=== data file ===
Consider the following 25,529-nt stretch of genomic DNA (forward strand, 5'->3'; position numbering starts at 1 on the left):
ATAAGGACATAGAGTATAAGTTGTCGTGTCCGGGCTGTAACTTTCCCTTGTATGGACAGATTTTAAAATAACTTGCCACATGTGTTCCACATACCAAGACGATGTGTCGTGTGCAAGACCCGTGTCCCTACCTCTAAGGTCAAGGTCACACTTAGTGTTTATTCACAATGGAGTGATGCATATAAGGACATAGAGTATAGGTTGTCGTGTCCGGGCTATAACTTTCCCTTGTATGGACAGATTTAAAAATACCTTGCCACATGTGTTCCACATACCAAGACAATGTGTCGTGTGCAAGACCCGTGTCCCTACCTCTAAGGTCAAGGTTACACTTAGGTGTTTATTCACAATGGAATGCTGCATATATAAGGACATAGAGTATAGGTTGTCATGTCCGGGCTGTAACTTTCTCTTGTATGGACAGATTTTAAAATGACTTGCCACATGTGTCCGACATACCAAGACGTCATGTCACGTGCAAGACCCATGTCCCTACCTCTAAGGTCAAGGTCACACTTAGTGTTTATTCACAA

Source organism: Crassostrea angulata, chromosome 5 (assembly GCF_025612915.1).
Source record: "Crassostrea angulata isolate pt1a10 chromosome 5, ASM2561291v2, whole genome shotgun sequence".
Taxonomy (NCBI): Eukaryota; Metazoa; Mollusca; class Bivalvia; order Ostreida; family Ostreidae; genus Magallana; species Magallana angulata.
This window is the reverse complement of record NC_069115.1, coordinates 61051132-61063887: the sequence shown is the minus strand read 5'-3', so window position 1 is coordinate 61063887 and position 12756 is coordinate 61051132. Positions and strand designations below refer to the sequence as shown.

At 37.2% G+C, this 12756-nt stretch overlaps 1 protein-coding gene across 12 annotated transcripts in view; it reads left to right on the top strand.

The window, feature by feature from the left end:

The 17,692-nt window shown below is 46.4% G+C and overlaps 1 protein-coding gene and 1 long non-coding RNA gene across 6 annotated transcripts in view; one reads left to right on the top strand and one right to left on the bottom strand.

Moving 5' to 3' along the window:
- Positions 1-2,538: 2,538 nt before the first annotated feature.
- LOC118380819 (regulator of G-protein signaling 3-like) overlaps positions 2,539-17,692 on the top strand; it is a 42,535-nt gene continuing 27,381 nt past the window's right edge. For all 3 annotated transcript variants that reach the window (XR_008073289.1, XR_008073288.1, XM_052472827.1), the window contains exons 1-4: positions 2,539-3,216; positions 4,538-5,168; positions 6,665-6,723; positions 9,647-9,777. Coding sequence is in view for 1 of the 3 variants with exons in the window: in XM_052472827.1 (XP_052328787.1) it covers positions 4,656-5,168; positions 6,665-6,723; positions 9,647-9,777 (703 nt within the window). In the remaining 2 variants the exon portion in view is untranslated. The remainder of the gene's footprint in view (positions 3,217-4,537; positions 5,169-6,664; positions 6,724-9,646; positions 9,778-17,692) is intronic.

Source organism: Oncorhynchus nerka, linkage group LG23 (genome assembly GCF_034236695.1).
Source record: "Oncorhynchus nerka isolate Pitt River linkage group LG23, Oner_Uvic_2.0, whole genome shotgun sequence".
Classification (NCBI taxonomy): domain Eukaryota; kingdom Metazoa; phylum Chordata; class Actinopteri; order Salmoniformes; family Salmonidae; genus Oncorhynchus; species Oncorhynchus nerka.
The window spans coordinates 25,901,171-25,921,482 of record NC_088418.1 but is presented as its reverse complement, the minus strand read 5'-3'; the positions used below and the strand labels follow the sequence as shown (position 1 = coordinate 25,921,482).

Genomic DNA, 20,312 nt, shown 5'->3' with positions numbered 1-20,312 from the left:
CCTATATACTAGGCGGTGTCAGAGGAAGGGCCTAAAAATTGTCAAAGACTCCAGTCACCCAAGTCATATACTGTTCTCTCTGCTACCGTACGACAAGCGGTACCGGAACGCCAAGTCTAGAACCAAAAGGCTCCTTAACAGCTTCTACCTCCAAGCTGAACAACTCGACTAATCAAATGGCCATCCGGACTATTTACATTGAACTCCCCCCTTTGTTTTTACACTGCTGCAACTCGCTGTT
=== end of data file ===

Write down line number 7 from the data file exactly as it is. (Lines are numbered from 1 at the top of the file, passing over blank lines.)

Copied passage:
At 37.2% G+C, this 12756-nt stretch overlaps 1 protein-coding gene across 12 annotated transcripts in view; it reads left to right on the top strand.